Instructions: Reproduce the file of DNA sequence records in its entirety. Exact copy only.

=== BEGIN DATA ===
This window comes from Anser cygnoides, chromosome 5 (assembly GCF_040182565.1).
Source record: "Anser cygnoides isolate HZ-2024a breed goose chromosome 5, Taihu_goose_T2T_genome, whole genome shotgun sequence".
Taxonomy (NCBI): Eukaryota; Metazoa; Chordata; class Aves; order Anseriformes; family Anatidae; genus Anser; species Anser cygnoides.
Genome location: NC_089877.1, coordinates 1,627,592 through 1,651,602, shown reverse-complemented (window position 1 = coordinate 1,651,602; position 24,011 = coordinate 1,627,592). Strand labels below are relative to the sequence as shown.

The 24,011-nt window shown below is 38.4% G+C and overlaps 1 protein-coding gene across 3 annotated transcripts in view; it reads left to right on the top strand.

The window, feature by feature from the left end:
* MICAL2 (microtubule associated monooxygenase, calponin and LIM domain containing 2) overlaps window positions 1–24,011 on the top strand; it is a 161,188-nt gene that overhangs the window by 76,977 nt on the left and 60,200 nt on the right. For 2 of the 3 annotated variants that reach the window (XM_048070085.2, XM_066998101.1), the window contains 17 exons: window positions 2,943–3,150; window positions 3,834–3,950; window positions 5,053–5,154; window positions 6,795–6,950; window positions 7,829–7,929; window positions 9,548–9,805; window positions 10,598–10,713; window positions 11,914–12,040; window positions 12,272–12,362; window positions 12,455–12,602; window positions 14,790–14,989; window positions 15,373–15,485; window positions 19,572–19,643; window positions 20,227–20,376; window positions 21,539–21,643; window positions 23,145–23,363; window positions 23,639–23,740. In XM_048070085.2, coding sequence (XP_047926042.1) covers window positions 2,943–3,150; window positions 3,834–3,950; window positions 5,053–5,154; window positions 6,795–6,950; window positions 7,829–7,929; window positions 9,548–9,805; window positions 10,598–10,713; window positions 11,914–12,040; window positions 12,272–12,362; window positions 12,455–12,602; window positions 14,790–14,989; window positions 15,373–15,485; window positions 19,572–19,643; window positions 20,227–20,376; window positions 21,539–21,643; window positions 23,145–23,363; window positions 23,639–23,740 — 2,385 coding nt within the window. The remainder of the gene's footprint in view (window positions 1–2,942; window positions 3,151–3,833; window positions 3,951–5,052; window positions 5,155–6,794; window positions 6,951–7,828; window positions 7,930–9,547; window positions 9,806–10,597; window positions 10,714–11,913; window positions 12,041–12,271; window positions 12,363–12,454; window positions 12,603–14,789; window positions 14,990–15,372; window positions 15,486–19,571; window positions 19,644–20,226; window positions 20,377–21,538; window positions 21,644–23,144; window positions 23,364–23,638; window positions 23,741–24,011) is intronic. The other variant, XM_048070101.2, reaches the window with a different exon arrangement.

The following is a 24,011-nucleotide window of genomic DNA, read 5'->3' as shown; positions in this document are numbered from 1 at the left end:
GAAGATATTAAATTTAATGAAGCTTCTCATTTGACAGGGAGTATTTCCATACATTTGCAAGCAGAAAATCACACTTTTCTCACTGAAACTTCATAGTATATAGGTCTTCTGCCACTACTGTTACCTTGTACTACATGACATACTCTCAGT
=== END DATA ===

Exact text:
This window comes from Anser cygnoides, chromosome 5 (assembly GCF_040182565.1).
Source record: "Anser cygnoides isolate HZ-2024a breed goose chromosome 5, Taihu_goose_T2T_genome, whole genome shotgun sequence".
Taxonomy (NCBI): Eukaryota; Metazoa; Chordata; class Aves; order Anseriformes; family Anatidae; genus Anser; species Anser cygnoides.
Genome location: NC_089877.1, coordinates 1,627,592 through 1,651,602, shown reverse-complemented (window position 1 = coordinate 1,651,602; position 24,011 = coordinate 1,627,592). Strand labels below are relative to the sequence as shown.

The 24,011-nt window shown below is 38.4% G+C and overlaps 1 protein-coding gene across 3 annotated transcripts in view; it reads left to right on the top strand.

The window, feature by feature from the left end:
* MICAL2 (microtubule associated monooxygenase, calponin and LIM domain containing 2) overlaps window positions 1–24,011 on the top strand; it is a 161,188-nt gene that overhangs the window by 76,977 nt on the left and 60,200 nt on the right. For 2 of the 3 annotated variants that reach the window (XM_048070085.2, XM_066998101.1), the window contains 17 exons: window positions 2,943–3,150; window positions 3,834–3,950; window positions 5,053–5,154; window positions 6,795–6,950; window positions 7,829–7,929; window positions 9,548–9,805; window positions 10,598–10,713; window positions 11,914–12,040; window positions 12,272–12,362; window positions 12,455–12,602; window positions 14,790–14,989; window positions 15,373–15,485; window positions 19,572–19,643; window positions 20,227–20,376; window positions 21,539–21,643; window positions 23,145–23,363; window positions 23,639–23,740. In XM_048070085.2, coding sequence (XP_047926042.1) covers window positions 2,943–3,150; window positions 3,834–3,950; window positions 5,053–5,154; window positions 6,795–6,950; window positions 7,829–7,929; window positions 9,548–9,805; window positions 10,598–10,713; window positions 11,914–12,040; window positions 12,272–12,362; window positions 12,455–12,602; window positions 14,790–14,989; window positions 15,373–15,485; window positions 19,572–19,643; window positions 20,227–20,376; window positions 21,539–21,643; window positions 23,145–23,363; window positions 23,639–23,740 — 2,385 coding nt within the window. The remainder of the gene's footprint in view (window positions 1–2,942; window positions 3,151–3,833; window positions 3,951–5,052; window positions 5,155–6,794; window positions 6,951–7,828; window positions 7,930–9,547; window positions 9,806–10,597; window positions 10,714–11,913; window positions 12,041–12,271; window positions 12,363–12,454; window positions 12,603–14,789; window positions 14,990–15,372; window positions 15,486–19,571; window positions 19,644–20,226; window positions 20,377–21,538; window positions 21,644–23,144; window positions 23,364–23,638; window positions 23,741–24,011) is intronic. The other variant, XM_048070101.2, reaches the window with a different exon arrangement.

The following is a 24,011-nucleotide window of genomic DNA, read 5'->3' as shown; positions in this document are numbered from 1 at the left end:
GAAGATATTAAATTTAATGAAGCTTCTCATTTGACAGGGAGTATTTCCATACATTTGCAAGCAGAAAATCACACTTTTCTCACTGAAACTTCATAGTATATAGGTCTTCTGCCACTACTGTTACCTTGTACTACATGACATACTCTCAGT